VA hit the ground running at the PCST conference in Rotterdam 11–14 April. Giving insight talks on ongoing projects, presenting results from recent studies, hosting workshops and participating in panel discussions, VA played its part in making PCST 2023 one of the largest scicomm events yet!
PCST (Public Communication of Science and Technology) is a global network and a biannual conference for academics and practitioners within science communication. After going all-digital in 2021 due to the Covid-19-pandemic, organisers and participants were eager to meet in person again this year, resulting in almost 700 participants from 55 countries coming to Rotterdam and the De Doelen conference centre.
PCST 2023 was brimming with energy and new ideas. VA’s four representatives Cissi Askwall, Gustav Bohlin, David Borgström and Lena Söderström came away inspired and ready to turn insights into action. The breadth in terms of topics and approaches reflects a growing field, full of creative and knowledgeable practitioners and researchers.
The fast-paced programme included rap-songs about inclusive science engagement, visual presentations on climate science, interactive workshops on the impact of communication, panel discussions on ethics, truth and (un)certainty, and hundreds of presentations on a myriad of topics – from citizen science to performance art as a tool for public engagement.
Insights and takeaways
The VA team kept busy and participated as presenters and hosts in no less than eight different sessions. David Borgström, Project and Communications Manager at VA, gave insight talks on both CitizAir and Tea Tales, two co-creation projects where researchers, stakeholders and engagement specialists are collaborating with groups of citizens to develop digital tools for visualizing air pollution (CitizAir) and for assessing soil health (Tea Tales).
“It is hard to pick just one takeaway, but I really enjoyed a session on Citizen Science and its benefits and risks. How do you involve citizens in research without exploiting them as free labour, and what should count as actual science in the citizen science-space?” said David Borgström.
Lena Söderström, Project manager and Press officer at VA, gave a well-received insight talk on Borrow A Researcher, a popular ForskarFredag activity in which schools and organisations are invited to book researchers for visits. Lena also co-hosted a session in which participants got to play a game developed in the EU-project TechEthos aimed at capturing societal attitudes and concerns towards emerging technologies. Participants learned from VA’s experiences of engaging the public through science cafés and workshops.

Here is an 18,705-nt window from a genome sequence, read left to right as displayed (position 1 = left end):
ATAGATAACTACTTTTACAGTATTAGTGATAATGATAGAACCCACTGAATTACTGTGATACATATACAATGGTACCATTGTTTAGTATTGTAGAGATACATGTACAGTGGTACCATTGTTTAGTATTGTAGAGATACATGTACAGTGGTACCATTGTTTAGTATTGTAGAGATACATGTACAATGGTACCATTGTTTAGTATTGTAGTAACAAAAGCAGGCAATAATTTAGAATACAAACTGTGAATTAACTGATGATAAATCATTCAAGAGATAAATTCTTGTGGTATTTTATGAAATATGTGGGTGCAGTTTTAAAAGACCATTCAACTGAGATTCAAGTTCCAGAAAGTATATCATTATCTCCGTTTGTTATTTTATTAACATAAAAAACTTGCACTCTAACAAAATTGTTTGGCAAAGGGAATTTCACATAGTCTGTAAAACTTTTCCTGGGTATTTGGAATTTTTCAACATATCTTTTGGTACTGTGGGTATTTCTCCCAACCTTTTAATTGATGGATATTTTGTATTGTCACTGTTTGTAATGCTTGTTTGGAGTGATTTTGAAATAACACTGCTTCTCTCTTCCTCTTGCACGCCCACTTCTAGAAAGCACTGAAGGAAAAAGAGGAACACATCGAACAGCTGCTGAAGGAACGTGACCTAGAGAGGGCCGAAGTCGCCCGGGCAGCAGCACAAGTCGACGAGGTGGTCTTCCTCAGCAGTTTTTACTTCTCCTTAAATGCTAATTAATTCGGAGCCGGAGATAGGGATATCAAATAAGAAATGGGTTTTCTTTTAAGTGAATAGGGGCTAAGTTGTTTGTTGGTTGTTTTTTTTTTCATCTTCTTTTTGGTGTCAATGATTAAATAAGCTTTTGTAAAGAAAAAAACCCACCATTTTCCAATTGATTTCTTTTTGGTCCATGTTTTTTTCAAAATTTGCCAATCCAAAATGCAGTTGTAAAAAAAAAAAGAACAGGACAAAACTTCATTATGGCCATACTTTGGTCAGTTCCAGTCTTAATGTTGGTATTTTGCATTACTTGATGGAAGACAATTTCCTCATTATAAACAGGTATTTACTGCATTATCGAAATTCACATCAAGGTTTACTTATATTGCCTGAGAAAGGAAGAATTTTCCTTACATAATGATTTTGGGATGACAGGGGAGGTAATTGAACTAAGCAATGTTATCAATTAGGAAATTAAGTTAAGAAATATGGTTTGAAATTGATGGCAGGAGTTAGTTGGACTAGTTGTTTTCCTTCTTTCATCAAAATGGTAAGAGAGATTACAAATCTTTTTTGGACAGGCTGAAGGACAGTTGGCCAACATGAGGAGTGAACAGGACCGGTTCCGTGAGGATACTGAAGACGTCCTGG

“I enjoyed meeting old and new friends and learned about exciting projects from around the world. A session I found particularly interesting was a roundtable discussion about how journalists can play an important part in creating deeper and more meaningful interactions between scientists and communities, with examples from South Africa, Australia and Turkey”, said Lena Söderström.
The PCST conference is a great opportunity to connect with the international community and share experiences and learnings across national and cultural contexts.Gustav Bohlin, VA
Old friends, new ideas
Gustav Bohlin, researcher and Assistant Secretary General at VA, took part in a session on trust in science and gave a presentation on VA’s study about public perceptions of research in the humanities. He also presented results from the VA Barometer on public attitudes to science and experiences of becoming involved in research.
“The PCST conference is a great opportunity to connect with the international community and share experiences and learnings across national and cultural contexts. Apart from numerous interesting sessions, for me one of the most valuable parts of the conference is meeting old and new acquaintances within our field”, said Gustav Bohlin.
VA’s Secretary General and President of EUSEA Cissi Askwall, chaired a workshop co-organised by VA and EUSEA, where participants discussed and shared their top tips and perceived challenges related to public engagement. Cissi also took part in a panel on how to create common ground between international networks, during the closing plenary session.
“I brought home a lot of new insights, quite a few new contacts, and many ideas we might develop into new VA activities and studies”, said Cissi Askwall.